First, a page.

The Iowa Lottery has shown interest in two pieces of federal legislation that would create the licensing and regulatory requirements needed to implement internet gambling in the United States. With many states facing huge budget deficits, one area which they can exploit to generate increased revenue is the lottery.
For a short time late last year, Governor Chet Culver entertained the idea of selling or leasing the state lottery to help cover the giant budget shortfalls that have become common under his administration. The Iowa Lottery currently generates more than $50 million of revenue for the state every year. By selling the lottery, the state would have received a large up-front payment, plus 22% of adjusted gross revenues.
While the idea of selling or leasing the lottery didn’t get very far, it is likely that finding other ways to generate more lottery revenue, like lowering the age requirement, allowing on-line games that take credit and debit cards, and adding a new Mega-Millions game, are all proposals that would have some level of support in the Iowa legislature.
The main proponent of selling the lottery last year was Iowa casino operator Dan Kehl. Kehl, the CEO of Riverside Casino in Riverside, met with Governor Culver on December 9th of 2008 to discuss the lease or sale of the lottery.
While the focus at the time was on Governor Culver and Kehl, according to Culver’s official schedule for December 9, 2008, he also met with Lorne Weil, the Chairman of Scientific Games Corporation along with Kehl. Also present at the meeting was Iowa Democratic operative, Jeff Link, and Culver’s campaign chair and current member of the Board of Regents, Bonnie Campbell.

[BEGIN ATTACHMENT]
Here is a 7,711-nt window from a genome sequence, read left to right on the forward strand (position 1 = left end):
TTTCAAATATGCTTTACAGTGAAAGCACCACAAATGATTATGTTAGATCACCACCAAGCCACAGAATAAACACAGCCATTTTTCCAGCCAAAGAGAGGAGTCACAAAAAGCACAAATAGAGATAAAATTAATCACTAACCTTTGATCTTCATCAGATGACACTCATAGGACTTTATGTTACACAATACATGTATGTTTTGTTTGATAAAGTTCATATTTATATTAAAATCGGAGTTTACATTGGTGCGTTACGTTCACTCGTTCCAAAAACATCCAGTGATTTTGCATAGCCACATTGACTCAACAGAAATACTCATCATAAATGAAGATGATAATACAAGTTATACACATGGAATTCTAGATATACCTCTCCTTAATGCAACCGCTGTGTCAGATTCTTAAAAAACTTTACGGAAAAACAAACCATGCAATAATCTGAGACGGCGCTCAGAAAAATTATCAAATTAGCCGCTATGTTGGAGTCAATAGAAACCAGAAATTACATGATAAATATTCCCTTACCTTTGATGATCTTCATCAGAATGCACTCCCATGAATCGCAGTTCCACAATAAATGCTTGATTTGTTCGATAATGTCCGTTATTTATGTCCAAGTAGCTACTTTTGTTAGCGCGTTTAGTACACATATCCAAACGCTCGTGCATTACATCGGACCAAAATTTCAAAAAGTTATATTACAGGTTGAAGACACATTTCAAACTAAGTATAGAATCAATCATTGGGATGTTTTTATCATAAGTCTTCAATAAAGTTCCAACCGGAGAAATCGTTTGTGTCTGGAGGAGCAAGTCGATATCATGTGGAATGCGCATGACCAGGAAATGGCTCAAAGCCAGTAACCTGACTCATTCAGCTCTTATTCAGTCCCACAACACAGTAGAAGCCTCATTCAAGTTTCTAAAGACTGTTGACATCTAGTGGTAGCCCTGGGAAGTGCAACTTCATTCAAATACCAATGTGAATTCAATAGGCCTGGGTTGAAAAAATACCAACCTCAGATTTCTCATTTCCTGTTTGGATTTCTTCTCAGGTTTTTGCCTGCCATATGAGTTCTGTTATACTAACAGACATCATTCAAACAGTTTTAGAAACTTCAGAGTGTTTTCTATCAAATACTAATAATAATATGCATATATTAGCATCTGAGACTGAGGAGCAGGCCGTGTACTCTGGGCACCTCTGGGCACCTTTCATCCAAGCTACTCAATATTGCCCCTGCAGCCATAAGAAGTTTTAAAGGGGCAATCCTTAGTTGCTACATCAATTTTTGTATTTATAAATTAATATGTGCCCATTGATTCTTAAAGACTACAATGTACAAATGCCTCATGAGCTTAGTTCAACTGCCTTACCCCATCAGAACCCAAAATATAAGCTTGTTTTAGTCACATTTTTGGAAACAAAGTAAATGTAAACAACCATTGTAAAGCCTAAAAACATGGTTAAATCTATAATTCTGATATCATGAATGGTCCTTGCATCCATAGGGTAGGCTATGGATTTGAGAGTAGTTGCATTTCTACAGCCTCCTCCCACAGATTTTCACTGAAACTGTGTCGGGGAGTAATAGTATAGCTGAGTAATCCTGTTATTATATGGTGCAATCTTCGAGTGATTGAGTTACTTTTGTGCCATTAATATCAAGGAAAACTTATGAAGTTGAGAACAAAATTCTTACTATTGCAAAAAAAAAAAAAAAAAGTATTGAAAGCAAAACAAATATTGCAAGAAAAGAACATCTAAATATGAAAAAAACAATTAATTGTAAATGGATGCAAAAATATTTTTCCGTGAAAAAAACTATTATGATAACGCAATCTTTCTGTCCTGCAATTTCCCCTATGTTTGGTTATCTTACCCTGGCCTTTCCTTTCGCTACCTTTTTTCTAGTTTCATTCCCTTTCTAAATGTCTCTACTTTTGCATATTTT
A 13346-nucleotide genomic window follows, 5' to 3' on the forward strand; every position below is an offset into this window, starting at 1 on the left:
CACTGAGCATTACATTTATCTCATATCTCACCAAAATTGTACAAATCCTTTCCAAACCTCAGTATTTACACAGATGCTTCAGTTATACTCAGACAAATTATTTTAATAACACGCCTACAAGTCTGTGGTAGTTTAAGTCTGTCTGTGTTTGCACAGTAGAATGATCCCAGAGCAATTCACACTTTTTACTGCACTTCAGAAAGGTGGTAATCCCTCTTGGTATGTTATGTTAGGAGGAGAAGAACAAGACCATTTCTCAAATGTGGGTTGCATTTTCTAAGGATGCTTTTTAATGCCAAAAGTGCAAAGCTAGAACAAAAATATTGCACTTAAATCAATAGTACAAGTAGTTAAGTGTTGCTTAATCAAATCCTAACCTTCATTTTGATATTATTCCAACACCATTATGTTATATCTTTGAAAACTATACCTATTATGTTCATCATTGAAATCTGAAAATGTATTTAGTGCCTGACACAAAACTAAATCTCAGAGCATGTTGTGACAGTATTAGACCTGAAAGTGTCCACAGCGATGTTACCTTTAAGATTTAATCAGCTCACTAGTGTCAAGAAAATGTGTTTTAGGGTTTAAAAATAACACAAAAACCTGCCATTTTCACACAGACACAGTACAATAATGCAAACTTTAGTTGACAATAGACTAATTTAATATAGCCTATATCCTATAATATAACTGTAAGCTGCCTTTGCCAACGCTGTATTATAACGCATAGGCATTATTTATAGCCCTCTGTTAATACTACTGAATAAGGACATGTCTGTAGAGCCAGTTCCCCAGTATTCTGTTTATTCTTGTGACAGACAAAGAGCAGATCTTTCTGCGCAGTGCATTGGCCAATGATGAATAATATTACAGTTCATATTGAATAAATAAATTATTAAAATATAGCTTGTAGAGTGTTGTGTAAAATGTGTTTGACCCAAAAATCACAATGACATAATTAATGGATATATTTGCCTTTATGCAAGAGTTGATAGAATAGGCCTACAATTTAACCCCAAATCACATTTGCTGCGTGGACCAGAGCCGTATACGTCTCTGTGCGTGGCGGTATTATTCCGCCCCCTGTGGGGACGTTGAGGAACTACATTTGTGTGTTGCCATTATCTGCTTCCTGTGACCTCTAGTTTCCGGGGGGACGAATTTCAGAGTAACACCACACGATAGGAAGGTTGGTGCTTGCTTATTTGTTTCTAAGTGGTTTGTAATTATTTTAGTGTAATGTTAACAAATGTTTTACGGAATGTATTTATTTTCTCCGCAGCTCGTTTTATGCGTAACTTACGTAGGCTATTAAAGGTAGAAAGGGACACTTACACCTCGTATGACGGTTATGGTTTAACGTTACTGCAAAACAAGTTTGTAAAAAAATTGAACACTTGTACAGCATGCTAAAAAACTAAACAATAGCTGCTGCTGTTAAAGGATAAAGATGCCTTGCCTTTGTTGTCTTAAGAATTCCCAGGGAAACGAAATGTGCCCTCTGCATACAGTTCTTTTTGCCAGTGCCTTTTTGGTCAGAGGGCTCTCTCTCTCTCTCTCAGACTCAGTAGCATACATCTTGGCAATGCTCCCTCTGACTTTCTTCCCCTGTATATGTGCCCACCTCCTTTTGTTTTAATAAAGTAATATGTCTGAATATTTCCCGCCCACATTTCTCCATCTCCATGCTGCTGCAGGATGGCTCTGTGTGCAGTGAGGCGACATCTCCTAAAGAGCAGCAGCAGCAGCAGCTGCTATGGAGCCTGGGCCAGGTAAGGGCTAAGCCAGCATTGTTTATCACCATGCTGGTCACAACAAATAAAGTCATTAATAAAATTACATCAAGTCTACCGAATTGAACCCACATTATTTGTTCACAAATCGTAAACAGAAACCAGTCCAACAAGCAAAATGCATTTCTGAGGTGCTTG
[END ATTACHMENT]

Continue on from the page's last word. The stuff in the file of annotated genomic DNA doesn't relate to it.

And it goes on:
Scientific Games Corporation currently operates the Iowa Lottery’s service network and is a supplier of instant tickets, systems, and services to lotteries worldwide. According to the Scientific Games Corporation’s website, “The company aggressively develops and delivers bold, innovative online lottery games to provide a heightened gaming experience for players and produce increased revenue for lottery operators with a diverse portfolio of new online game content.”
Last January, House Majority Leader Kevin McCarthy told the media, “There’s been no back door dealings of any kind regarding this proposal [leasing the lottery] and I challenge [Sen. Paul McKinley] to give any proof.”
We now know that Governor Culver met with Dan Kelh and a high ranking official with the Scientific Games Corporation. We also know that Governor Culver and countless Democrats have recieved thousands of dallars in contributions to their campaigns.
How much more proof does one need to figure out that the key ingredients exist to make massive fundamental changes to the Iowa Lottery in order to produce more revenue for the state. Governor Culver and legislative Democrats should come clean about their plans to lower the Lottery’s age requirement, add a new Mega-Millions game, and introduce online lottery games. Iowans were fooled once and were outraged when video slot machines began to show up in gas stations and grocery stores across the state. These new measures are even more predatory and will likely be met with even greater opposition.
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